Instead of worrying about how a flawed humanity can possibly represent a perfect, all-powerful, all-wise divinity, I think I would want to keep my definition of a work of art being "Christian" to the simplest definition possible, which is that it projects the heart of Christ, his love, truth, power, grace, and the work he effected through his ministry, his death, resurrection, and ascension. And next I would say the work of art must represent the Christian religion in some way. And so, while Webb would say "just because you label something doesn't make it so," I would counter by saying that if something is labelled a certain way (in our case to be "Christian" which hopefully means it represents Christ in some manner) and turns out not to be representative of Christ, then it is simply NOT that way at all, and never was to begin with. It does not mean things can never contain Christ-like-ness, it just means this particular thing does not contain it. Again, trying to keep things simple, I would say Christians (a noun) do Christian (an adjective) things: they get baptized, they celebrate the Eucharist, they pray and seek God's face, they read Scripture (individually and communally), they serve the poor, they live in some kind of community with other Christians...the list goes on. Now, not all of these actions are specifically "Christian" but they are all rooted in an identity found in belonging to Christ.
He creates another straw man (or false-dichotomy) in claiming that by labeling one work of art "Christian" and another "secular" we automatically designate the latter to be "bad, wrong, false, ugly". While I agree this is often what happens when Christian people try to differentiate their Christian-themed art from everything else, again I would say this does not have to be the case, and indeed, when people make such claims (as in, all non-Christian art is bad) it simply is not true. Christian tradition itself has made room for truth, beauty, and goodness being present in all manner of works, ideas, and even people, most notably in the concept of "Common Grace." So, to me, Webb has not even presented a real argument, but a false punching bag, a straw man to set on fire.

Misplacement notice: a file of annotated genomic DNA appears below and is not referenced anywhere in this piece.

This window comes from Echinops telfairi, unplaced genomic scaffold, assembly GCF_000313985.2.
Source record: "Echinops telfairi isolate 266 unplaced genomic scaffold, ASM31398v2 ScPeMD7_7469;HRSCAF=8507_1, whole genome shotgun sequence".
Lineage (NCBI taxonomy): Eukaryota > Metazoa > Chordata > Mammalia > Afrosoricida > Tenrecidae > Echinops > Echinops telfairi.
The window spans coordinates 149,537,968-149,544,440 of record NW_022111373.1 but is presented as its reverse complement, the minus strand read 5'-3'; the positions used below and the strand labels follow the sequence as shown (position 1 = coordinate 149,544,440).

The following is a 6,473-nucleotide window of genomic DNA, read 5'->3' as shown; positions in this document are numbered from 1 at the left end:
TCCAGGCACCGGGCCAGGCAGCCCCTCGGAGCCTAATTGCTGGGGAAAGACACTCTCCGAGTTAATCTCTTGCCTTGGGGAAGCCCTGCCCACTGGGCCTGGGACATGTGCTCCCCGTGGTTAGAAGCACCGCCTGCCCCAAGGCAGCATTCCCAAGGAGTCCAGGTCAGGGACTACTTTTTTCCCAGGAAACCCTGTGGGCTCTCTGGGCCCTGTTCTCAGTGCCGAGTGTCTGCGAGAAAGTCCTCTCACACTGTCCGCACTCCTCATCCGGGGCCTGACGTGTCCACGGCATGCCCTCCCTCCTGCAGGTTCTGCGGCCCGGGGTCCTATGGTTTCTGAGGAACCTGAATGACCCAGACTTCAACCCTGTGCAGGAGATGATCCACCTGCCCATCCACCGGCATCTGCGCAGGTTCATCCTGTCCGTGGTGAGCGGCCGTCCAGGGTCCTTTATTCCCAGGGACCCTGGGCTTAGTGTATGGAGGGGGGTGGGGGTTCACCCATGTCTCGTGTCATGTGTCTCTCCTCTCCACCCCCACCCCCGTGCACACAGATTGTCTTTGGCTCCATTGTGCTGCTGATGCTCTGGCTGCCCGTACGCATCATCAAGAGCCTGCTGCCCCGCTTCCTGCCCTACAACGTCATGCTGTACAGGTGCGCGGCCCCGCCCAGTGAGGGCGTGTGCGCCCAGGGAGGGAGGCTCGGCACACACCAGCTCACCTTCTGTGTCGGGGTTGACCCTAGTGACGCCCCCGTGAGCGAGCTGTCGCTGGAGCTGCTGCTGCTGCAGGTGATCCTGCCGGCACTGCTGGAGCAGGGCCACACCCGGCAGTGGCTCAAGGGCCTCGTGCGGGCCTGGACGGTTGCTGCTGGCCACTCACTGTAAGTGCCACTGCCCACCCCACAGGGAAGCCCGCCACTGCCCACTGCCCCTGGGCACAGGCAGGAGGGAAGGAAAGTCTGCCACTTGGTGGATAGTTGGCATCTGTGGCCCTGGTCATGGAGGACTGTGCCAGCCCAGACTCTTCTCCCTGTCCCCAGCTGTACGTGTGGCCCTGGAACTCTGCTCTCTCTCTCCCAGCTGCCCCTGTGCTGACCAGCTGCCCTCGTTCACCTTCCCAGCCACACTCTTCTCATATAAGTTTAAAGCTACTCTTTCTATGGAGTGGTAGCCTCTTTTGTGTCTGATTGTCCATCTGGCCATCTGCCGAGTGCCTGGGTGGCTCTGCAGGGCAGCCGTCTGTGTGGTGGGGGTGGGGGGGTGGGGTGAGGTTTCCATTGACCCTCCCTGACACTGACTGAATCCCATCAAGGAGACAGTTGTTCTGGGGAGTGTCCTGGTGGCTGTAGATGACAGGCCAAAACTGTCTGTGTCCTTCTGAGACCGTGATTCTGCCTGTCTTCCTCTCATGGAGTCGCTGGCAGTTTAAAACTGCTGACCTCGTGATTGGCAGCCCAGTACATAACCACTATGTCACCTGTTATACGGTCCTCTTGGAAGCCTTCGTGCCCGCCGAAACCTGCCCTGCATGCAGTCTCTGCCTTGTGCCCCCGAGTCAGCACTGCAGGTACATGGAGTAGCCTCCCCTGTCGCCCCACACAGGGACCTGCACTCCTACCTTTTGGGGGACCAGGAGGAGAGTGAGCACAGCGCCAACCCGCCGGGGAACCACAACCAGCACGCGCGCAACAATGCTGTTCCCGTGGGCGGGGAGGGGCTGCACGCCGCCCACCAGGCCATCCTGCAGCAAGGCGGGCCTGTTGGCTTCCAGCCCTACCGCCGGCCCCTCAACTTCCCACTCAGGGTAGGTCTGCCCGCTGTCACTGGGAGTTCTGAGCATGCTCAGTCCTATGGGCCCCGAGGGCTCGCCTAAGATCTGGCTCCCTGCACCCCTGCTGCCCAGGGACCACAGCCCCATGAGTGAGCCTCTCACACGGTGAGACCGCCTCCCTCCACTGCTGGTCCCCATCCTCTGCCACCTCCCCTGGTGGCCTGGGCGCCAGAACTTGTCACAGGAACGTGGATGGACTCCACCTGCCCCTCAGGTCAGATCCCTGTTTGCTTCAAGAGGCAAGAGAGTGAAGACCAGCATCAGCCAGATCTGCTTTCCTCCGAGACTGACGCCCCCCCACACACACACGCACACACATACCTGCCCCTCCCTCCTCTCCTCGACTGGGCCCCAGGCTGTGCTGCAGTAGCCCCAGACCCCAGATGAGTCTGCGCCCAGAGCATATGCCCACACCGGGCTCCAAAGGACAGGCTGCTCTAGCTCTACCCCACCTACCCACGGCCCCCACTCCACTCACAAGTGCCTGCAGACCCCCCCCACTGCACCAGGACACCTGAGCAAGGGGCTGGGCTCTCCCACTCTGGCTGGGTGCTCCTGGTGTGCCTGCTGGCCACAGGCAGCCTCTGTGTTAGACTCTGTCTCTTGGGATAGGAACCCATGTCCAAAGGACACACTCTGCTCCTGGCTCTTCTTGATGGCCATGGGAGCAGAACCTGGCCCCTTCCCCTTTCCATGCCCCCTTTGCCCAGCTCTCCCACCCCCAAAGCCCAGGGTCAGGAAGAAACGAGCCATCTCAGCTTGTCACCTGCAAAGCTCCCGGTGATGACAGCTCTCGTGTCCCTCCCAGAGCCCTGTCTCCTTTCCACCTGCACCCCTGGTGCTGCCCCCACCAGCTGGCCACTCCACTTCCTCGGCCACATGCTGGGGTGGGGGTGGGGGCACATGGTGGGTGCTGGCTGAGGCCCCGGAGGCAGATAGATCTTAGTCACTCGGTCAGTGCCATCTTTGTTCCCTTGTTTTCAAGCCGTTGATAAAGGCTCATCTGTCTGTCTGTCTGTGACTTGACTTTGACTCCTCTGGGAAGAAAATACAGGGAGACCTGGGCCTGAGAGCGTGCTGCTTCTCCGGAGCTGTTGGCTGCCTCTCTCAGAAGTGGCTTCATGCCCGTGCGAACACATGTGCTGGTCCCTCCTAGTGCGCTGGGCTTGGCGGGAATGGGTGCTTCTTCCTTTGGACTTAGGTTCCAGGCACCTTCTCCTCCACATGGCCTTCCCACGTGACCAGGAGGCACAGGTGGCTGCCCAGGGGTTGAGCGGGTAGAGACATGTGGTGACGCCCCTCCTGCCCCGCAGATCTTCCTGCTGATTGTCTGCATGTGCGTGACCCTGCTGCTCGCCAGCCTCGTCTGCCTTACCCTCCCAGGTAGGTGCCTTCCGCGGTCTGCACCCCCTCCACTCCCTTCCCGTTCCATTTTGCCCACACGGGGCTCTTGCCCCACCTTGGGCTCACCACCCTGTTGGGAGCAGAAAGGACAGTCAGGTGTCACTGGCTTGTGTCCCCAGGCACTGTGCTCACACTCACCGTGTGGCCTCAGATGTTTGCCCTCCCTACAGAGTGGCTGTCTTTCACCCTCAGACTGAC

So let me risk seeming really naive when I say I think it matters when an artist who claims Christ as the Lord and savior of our world, a person who regularly reads, meditates on, and is taught about Scripture, a person with a prayer life who prays to the Triune God, that it makes their art different, it comes from a different place, has different intentions, and is more readily used as a means of bringing about God's Kingdom on earth. To me this is not about excluding all other artists and the origins of their art, it is not about condemning their work outright for being "secular" and "devoid of God" (a phrase I would never use myself unless a work were so obviously intended to be anti-God or anti-religion). Instead, to make the designation of "Christian" is to simply describe where the work has come from, what the work is doing, and why it exists in essence even if its essence itself could never be considered "Christian".